Vice President Mike Pence was putting "a little distance" between himself and others this weekend after a staffer tested positive for COVID-19, a senior administration official told NBC News.
That official said Pence would take the advice of the White House medical unit and continues to test negative for the virus. The vice president chose not to attend a national security meeting on Saturday, the official said, adding that there is "no restriction" on his activities.
Pence distanced himself from others "out of caution," the official said.
"At this point, for a day or two, give a little distance," the official said of Pence's actions. "It doesn’t mean anything for next week" or beyond.
Devin O’Malley, a spokesperson for Pence, said that Pence "is not in quarantine" and that he plans to be at the White House on Monday.
Pence's decision to stay "a little low key" over the weekend, as the official described, came after his press secretary, Katie Miller, and one of Trump's personal valets both tested positive for COVID-19 last week. The White House has ramped up testing from once weekly to daily for administration officials, including Trump and Pence, who White House spokesman Hogan Gidley said both tested negative for the novel coronavirus on Friday.
Miller, who is married to top Trump administration official Stephen Miller, said she tested positive Friday after testing negative the day before. An administration official told NBC News Friday night that her husband tested negative for the virus. A White House official told NBC News that Miller was at the White House in the morning before testing positive, adding that she was showing “symptoms.”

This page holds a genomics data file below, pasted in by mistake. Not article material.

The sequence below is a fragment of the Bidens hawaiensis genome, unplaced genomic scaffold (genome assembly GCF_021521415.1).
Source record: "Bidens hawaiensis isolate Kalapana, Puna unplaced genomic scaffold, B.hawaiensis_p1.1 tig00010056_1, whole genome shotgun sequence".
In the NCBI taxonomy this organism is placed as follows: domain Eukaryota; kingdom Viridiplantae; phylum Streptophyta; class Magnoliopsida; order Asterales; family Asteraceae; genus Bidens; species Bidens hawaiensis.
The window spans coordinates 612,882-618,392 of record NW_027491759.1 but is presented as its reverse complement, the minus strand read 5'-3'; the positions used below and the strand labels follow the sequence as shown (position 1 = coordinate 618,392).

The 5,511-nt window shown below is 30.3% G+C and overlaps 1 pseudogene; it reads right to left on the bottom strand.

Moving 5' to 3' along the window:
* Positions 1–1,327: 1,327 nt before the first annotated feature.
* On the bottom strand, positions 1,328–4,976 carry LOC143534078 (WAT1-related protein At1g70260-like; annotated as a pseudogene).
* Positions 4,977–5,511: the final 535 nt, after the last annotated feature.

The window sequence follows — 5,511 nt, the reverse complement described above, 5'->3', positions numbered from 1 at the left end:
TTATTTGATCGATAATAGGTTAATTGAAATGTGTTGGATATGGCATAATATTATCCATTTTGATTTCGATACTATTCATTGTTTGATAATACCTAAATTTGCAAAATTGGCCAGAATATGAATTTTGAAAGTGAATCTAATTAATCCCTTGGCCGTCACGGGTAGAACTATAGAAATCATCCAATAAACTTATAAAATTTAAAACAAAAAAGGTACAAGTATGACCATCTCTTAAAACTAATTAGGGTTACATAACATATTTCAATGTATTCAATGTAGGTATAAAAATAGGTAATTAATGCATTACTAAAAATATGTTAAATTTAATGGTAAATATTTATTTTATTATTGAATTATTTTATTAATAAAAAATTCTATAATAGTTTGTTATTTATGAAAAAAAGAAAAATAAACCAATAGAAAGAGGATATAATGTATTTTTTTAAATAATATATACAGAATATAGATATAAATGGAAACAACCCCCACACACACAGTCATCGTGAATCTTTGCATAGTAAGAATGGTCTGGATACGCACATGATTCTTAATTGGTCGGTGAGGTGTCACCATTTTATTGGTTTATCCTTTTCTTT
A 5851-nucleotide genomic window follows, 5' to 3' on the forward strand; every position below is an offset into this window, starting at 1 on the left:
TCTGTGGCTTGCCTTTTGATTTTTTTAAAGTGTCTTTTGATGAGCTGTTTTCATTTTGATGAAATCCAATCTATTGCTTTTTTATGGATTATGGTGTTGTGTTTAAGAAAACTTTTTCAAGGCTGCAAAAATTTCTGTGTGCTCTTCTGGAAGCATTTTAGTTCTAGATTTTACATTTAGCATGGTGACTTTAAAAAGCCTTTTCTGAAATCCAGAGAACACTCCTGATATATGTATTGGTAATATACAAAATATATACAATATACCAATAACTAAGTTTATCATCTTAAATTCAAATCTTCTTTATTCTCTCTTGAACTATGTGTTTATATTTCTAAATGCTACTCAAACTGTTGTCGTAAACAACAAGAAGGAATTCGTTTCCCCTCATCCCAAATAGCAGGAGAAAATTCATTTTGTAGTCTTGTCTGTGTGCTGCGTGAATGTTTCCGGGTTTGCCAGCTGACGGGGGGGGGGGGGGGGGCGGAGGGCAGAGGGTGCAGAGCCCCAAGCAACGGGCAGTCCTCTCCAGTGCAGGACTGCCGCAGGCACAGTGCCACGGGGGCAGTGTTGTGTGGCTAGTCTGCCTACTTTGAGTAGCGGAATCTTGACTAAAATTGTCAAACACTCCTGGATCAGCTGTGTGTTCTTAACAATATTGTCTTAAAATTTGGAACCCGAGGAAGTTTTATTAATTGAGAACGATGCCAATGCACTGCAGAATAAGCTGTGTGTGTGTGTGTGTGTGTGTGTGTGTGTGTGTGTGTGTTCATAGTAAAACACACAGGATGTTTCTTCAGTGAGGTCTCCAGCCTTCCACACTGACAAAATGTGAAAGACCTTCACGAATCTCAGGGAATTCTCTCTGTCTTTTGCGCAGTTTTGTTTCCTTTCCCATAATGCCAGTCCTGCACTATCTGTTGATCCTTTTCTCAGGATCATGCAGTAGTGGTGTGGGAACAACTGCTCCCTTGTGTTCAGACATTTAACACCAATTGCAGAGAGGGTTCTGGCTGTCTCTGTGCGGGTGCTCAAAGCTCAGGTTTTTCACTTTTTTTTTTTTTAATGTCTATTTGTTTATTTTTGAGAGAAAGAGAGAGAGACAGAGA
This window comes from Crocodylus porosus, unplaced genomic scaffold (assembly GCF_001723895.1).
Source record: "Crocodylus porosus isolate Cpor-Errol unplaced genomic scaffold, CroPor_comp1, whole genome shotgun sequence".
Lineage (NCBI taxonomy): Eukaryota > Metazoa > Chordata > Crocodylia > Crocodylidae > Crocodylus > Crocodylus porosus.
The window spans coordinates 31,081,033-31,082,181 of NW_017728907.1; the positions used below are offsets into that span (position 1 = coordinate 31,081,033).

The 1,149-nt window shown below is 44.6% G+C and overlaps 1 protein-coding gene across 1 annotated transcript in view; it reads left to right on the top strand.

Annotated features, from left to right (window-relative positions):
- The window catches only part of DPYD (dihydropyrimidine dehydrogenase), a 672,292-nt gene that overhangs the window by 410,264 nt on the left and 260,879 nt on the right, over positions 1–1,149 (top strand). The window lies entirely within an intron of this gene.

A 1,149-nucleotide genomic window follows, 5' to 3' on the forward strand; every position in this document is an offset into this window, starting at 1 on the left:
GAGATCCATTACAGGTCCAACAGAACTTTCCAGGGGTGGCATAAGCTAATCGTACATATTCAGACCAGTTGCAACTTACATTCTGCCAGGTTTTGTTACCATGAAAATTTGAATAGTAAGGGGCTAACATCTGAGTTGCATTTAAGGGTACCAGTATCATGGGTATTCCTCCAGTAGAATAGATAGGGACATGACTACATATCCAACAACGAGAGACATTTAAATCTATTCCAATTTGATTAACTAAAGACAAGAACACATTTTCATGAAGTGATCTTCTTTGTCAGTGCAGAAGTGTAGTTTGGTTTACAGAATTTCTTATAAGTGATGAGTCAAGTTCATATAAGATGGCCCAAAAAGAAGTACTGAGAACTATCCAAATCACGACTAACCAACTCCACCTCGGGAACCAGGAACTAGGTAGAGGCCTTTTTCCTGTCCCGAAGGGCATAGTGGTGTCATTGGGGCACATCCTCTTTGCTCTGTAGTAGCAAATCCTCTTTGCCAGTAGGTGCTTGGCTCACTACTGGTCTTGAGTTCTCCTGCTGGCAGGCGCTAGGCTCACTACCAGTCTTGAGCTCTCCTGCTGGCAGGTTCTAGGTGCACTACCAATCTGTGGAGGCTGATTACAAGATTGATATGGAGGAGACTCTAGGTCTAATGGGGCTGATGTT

Miller's diagnosis came just ahead of Pence's trip to Iowa on Friday. The vice president continued with those plans and was not seen wearing a mask, though he attempted to socially distance from others he interacted with.
Pence's distancing also comes as three members of the White House coronavirus task force are self-quarantining after the potential exposure, administration officials said Saturday. Those officials are Dr. Anthony Fauci, director of the National Institute of Allergy and Infectious Diseases, Dr. Robert Redfield, director of the Centers for Disease Control and Dr. Stephen Hahn, head of the Food and Drug Administration.
On Sunday, White House senior adviser Kevin Hassett said it's "scary" to go to work in the West Wing after two Trump administration staffers tested positive for COVID-19 within the past week.
"It is scary to go to work," Hassett, who formerly served as President Donald Trump's top economic adviser, told CBS's "Face the Nation." "I was not part of the White House in March. I think that I'd be a lot safer if I was sitting at home instead of going to the West Wing. But, you know, it's a time when people have to step up and serve their country."
The Centers for Disease Control and Prevention recommends people who recently had close contact with someone who came down with COVID-19 should stay at home for 14 days following their last exposure, should check their temperature twice daily and stay away from those who are at a high risk of getting ill.